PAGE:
Decline in U.S. Car-Sharing? Economist David Levinson of the University of Minnesota has an interesting piece on his Transportist blog called “Car2Gone: On the Decline of Carsharing in the Late 2010s.” Though triggered by the closure of Car2Go in the Twin Cities, back in 2013 Levinson had predicted that “carsharing is the mode of the future and always will be.” His reasoning is that this is a network-effects business that depends on low access costs, which he thinks were not low enough to generate such effects in the Twin Cities or several others where Car2Go has ceased operating (including Miami and San Diego).

Another Caution on Near-Term Driverless Cars. In “Your Driverless Ride Is Arriving,” MIT Technology Review writer Will Knight provides a first-hand assessment of Uber’s recent demonstrations of prototype robo-taxis in Pittsburgh—and concludes that “[fully] autonomous vehicles aren’t anywhere near being ready for the roads.” The article appears in the magazine’s November/December issue.

Moody’s Is Bullish on Toll Roads. In a November 30th Outlook for 2017, Moody’s Investors Service says the outlook for the U.S. toll roads industry is positive. This year’s growth in traffic and revenue on the 48 toll roads that it rates exceeded analysts’ expectations and is likely to continue strong in 2017. Their report also notes that “We expect inflation-indexed toll increases to proliferate as electronic toll collection becomes the norm,” illustrating that keeping highway revenues in step with inflation is being addressed in the toll roads sector more successfully than in the gas-tax highway sector.

Electric Car Sales Still Miniscule. Data presented in a November 14th Wall Street Journal article show that for the first half of 2016 electric vehicles comprised only 0.7% of global vehicle sales, though their actual volume was significantly higher in 2016’s first half than in the comparable period of 2015. Most major auto companies have new EVs under development, and General Motors is hoping for large sales of its new all-electric Bolt vehicle, priced at $35,000.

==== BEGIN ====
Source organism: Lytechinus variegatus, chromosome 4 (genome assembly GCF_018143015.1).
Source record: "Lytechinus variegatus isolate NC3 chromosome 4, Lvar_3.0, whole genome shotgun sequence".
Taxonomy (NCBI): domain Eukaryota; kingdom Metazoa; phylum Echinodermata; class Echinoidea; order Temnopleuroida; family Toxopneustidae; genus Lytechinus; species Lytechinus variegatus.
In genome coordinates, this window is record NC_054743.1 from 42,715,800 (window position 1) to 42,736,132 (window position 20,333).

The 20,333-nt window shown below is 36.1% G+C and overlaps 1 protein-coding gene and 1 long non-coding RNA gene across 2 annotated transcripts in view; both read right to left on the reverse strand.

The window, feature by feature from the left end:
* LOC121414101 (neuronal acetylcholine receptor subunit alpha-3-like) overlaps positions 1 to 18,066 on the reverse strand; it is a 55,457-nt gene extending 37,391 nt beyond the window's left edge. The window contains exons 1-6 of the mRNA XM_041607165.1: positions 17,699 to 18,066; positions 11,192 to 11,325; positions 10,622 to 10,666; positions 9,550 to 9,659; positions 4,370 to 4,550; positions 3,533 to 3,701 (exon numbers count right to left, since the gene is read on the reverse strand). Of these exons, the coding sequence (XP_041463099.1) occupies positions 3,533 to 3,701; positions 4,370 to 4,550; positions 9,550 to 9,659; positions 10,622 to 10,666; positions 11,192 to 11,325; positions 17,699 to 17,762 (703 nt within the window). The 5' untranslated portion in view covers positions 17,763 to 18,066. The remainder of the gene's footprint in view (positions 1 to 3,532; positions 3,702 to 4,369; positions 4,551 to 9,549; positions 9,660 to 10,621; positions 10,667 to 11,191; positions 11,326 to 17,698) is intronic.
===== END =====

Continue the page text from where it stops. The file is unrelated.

AAA Loses Suit Over Port Authority Toll Increases. A federal judge on November 18th dismissed a long-running lawsuit brought by AAA Northeast against the Port Authority of New York & New Jersey. AAA argued that large recent toll increases provided no benefits to those who paid the tolls, since the agency’s bridges and tunnels were already generating surplus toll revenues, and that spending the surplus on rebuilding the World Trade Center and the non-PA Pulaski Skyway in New Jersey violated the interstate commerce clause of the Constitution. The judge ruled that AAA had not proved that the surplus revenue would be spent on the World Trade Center or that the toll increases were excessive relative to potential benefits such as safer roads or reduced congestion. So the PA’s use of its toll facilities as cash cows continues.

Poole Interview on Trump Infrastructure. Reason.com Editor Nick Gillespie interviewed me last month on the probable Trump Administration infrastructure agenda. The relatively short interview is available on YouTube and also at http://reason.com/reasonTV/2016/11/22/donald-trump-transportation-plan.

Correction re Atlanta Toll Lanes. Elmer Stancil of Georgia’s State Road & Tollway Authority emailed after last month’s issue to note that while the extension of the I-85 express toll lanes is one lane each way, their other two ongoing projects are mostly two-lane reversible facilities, on I-75 South and the Northwest Corridor project on I-75 North. Details of all there projects are available on the Georgia DOT website.

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Quotable Quotes